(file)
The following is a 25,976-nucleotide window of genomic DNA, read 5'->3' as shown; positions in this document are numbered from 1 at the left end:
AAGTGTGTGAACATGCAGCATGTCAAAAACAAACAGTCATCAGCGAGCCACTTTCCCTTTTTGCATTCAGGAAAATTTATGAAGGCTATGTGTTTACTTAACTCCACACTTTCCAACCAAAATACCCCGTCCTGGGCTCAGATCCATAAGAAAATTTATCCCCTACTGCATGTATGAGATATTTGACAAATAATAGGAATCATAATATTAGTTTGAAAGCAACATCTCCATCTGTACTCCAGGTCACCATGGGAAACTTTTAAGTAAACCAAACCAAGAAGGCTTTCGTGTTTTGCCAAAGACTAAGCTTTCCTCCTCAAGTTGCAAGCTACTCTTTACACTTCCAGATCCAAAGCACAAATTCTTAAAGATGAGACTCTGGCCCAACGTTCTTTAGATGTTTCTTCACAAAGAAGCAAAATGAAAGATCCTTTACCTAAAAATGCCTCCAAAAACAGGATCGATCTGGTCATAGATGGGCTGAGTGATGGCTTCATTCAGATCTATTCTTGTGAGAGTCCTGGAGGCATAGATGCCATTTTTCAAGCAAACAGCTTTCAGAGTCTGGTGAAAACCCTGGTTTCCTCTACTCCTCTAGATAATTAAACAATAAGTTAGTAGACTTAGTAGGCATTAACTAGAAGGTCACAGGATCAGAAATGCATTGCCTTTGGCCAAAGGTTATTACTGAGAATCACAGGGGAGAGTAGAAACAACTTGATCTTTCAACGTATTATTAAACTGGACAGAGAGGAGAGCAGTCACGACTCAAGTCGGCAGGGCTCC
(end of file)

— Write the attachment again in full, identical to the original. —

The following is a 25,976-nucleotide window of genomic DNA, read 5'->3' as shown; positions in this document are numbered from 1 at the left end:
AAGTGTGTGAACATGCAGCATGTCAAAAACAAACAGTCATCAGCGAGCCACTTTCCCTTTTTGCATTCAGGAAAATTTATGAAGGCTATGTGTTTACTTAACTCCACACTTTCCAACCAAAATACCCCGTCCTGGGCTCAGATCCATAAGAAAATTTATCCCCTACTGCATGTATGAGATATTTGACAAATAATAGGAATCATAATATTAGTTTGAAAGCAACATCTCCATCTGTACTCCAGGTCACCATGGGAAACTTTTAAGTAAACCAAACCAAGAAGGCTTTCGTGTTTTGCCAAAGACTAAGCTTTCCTCCTCAAGTTGCAAGCTACTCTTTACACTTCCAGATCCAAAGCACAAATTCTTAAAGATGAGACTCTGGCCCAACGTTCTTTAGATGTTTCTTCACAAAGAAGCAAAATGAAAGATCCTTTACCTAAAAATGCCTCCAAAAACAGGATCGATCTGGTCATAGATGGGCTGAGTGATGGCTTCATTCAGATCTATTCTTGTGAGAGTCCTGGAGGCATAGATGCCATTTTTCAAGCAAACAGCTTTCAGAGTCTGGTGAAAACCCTGGTTTCCTCTACTCCTCTAGATAATTAAACAATAAGTTAGTAGACTTAGTAGGCATTAACTAGAAGGTCACAGGATCAGAAATGCATTGCCTTTGGCCAAAGGTTATTACTGAGAATCACAGGGGAGAGTAGAAACAACTTGATCTTTCAACGTATTATTAAACTGGACAGAGAGGAGAGCAGTCACGACTCAAGTCGGCAGGGCTCC